Search Results for: nobel prize chemistry

Carl Bosch, the Synthesis of Ammonia, and the IG Farben

Carl Bosch, the Synthesis of Ammonia, and the IG Farben

On August 27, 1874, German chemist, engineer and Nobel Laureate Carl Bosch was born. He was a pioneer in the field of high-pressure industrial chemistry and founder of IG Farben, at one point the world’s largest chemical company. Carl Bosch was born in Cologne, the first of seven children of Carl Bosch senior (1843-1904), co-owner of the installation company Bosch & Haag in Cologne, and his wife Paula (1851-1930).After graduating from the secondary school…
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Charles Richet and his Work on Anaphylaxis

Charles Richet and his Work on Anaphylaxis

On August 26, 1850, French physiologist and Nobel Laureate Charles Robert Richet was born. Initially, he investigated a variety of subjects such as neurochemistry, digestion, thermoregulation in homeothermic animals, and breathing. He coined the term “anaphylaxis” meaning “against protection” to describe the subject of his research, when he found a second vaccinating dose of sea anemone toxin caused a dog’s death. Charles Richet won the Nobel Prize in recognition of his work on anaphylaxis in 1913. Charles…
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Sir William Henry Bragg and his Work with X-Rays

Sir William Henry Bragg and his Work with X-Rays

On July 2 1862, British physicist, chemist, mathematician, active sportsman and Nobel Laureate Sir William Henry Bragg was born. Bragg shared the 1915 Nobel Prize in physics with his son William Lawrence Bragg [3] “for their services in the analysis of crystal structure by means of X-rays“. During the WW I, Bragg was put in charge of research on the detection and measurement of underwater sounds in connection with the location of submarines. He also constructed an X-ray…
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Richard Smalley – the Father of Nanotechnology

Richard Smalley – the Father of Nanotechnology

On June 6, 1943, American chemist and physicist Richard Errett Smalley was born. He is sometimes also referred to as ‘Father of Nanotechnology’. Richard Smalley shared the 1996 Nobel Prize for Chemistry with Robert Curl, Jr., and Harold W. Kroto for their joint 1985 discovery of carbon60 and the fullerenes. Richard Smalley – Youth and Education Richard Smalley was born in Akron, Ohio, as the youngest of 4 children of Frank Dudley…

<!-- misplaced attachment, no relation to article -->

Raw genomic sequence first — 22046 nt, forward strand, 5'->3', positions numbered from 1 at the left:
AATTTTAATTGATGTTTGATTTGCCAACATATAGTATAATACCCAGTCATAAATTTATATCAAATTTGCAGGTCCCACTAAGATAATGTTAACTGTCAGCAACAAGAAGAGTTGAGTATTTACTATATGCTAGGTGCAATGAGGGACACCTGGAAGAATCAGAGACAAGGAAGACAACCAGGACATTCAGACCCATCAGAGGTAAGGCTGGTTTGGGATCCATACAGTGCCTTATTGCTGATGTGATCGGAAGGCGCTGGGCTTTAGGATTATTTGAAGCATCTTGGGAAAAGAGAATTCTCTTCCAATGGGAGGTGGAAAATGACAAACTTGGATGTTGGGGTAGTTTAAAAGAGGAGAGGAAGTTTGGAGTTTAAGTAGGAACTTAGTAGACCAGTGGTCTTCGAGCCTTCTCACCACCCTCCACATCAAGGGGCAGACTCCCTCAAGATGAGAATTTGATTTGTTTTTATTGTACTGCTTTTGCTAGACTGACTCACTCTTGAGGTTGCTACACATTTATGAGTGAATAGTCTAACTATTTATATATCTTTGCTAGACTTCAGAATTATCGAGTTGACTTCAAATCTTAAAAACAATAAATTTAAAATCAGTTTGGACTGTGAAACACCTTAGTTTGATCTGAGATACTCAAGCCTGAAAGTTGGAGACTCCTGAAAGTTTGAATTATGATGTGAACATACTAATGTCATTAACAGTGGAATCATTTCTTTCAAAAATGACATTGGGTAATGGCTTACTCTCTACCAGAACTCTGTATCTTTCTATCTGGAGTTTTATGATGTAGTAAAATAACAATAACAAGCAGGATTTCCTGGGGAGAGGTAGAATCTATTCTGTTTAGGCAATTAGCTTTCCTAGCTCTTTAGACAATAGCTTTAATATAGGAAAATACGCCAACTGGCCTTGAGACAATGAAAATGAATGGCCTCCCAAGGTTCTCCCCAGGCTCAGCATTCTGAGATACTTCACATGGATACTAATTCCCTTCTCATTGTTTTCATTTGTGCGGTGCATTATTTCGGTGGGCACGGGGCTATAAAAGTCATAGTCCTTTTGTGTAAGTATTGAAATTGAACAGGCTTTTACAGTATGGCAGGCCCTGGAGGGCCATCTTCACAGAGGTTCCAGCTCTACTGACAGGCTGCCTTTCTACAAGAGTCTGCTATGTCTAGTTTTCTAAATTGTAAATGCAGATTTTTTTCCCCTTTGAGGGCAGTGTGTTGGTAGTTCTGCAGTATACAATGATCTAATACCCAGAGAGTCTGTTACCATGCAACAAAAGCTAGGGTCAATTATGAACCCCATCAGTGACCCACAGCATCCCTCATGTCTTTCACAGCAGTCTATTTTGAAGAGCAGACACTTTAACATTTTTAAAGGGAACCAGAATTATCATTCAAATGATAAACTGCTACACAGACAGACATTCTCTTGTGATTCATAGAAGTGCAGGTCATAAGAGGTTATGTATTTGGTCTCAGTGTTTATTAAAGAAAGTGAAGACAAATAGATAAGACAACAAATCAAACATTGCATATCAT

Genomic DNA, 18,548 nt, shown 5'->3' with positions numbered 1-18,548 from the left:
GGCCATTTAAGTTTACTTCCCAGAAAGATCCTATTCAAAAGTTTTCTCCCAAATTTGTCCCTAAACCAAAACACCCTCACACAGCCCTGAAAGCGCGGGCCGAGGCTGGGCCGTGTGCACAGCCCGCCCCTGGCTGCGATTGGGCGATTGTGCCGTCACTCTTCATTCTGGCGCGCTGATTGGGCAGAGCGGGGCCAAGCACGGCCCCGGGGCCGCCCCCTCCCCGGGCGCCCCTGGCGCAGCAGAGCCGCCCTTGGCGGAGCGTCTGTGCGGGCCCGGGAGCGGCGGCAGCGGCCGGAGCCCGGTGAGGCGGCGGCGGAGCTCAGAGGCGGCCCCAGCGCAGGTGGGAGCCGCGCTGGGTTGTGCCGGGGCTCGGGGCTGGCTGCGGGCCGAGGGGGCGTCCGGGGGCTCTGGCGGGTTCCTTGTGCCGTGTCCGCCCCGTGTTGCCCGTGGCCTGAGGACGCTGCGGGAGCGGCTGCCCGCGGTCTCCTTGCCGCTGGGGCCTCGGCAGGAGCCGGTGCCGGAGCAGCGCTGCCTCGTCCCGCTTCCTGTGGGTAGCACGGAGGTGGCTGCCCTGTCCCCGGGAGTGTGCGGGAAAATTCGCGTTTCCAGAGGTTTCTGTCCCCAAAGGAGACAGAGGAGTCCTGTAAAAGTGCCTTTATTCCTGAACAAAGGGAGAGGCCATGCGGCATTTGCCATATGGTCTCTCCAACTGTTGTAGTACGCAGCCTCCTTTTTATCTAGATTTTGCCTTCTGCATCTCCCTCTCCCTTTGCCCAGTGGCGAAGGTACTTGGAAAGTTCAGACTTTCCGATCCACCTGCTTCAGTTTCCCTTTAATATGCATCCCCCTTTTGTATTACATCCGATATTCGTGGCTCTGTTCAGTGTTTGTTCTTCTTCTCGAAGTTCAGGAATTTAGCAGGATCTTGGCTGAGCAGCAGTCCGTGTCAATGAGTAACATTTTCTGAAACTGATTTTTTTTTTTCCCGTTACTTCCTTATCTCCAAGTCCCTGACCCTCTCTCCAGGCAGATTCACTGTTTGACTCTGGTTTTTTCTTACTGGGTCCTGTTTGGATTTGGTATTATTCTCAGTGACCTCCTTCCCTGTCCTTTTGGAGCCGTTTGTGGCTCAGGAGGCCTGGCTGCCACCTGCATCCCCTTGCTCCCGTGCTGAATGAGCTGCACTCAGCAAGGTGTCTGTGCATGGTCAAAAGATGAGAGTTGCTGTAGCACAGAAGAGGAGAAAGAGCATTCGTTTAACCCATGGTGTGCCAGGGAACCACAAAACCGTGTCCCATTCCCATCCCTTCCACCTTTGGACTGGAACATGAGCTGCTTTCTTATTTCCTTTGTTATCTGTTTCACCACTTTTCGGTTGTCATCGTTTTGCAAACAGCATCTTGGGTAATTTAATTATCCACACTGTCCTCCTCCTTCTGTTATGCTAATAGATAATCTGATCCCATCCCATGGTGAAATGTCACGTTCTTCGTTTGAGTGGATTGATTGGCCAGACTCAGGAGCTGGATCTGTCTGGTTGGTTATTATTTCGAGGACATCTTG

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Santiago Ramón y Cajal and the Neurons

Santiago Ramón y Cajal and the Neurons

On May 1, 1852, Spanish pathologist, histologist, neuroscientist and Nobel laureate Santiago Ramón y Cajal was born. His original pioneering investigations of the microscopic structure of the brain have led him to be designated by many as the father of modern neuroscience. His medical artistry was legendary, and hundreds of his drawings illustrating the delicate arborizations of brain cells are still in use for educational and training purposes. “There are no small…
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Jean-Henri Fabre – The Virgil of Insects

Jean-Henri Fabre – The Virgil of Insects

On December 22, 1821, French entomologist Jean-Henri Fabre was born. Being a prolific author, his greatest achievement lies in the polularization of insect natural history. Victor Hugo dubbed him “the insects’ Homer” and Edmond Rostand named him the “Virgil of insects.” Darwin cited him as “an incomparable observer.” Butterflies and Grasshoppers Jean-Henri Casimir Fabre was born in Saint Léons in Aveyron, France. He spent the first years of his youth at Le Malaval,…
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Felix Bloch and the Nuclear Magnetic Resonance Method

Felix Bloch and the Nuclear Magnetic Resonance Method

Felix Bloch (1905 – 1983) Image: Stanford University / Courtesy Stanford News Service On October 23, 1905, Swiss-born American physicist Felix Bloch was born. He is best known for his investigations into nuclear induction and nuclear magnetic resonance, which are the underlying principles of MRI. He was awarded the 1952 Nobel Prize in Physics for developing the nuclear magnetic resonance (NMR) method of measuring the magnetic field of atomic nuclei. Felix Bloch was educated…
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Ascanio Sobrero and the Power of Nitroglycerine

Ascanio Sobrero and the Power of Nitroglycerine

Ascanio Sobrero (1812–1888) On October 12, 1812, Italian chemist Ascanio Sobrero was born. During his experimental research he discovered the explosive compound nitroglycerine. Sobrero was horrified by the destructive potential of his discovery, and made no effort to develop that power himself. Possibly, the only name that pops up in your mind when you think of the explosive nitroglycerine is Alfred Nobel, the guy who also funded the eponymous prices for advancement in…
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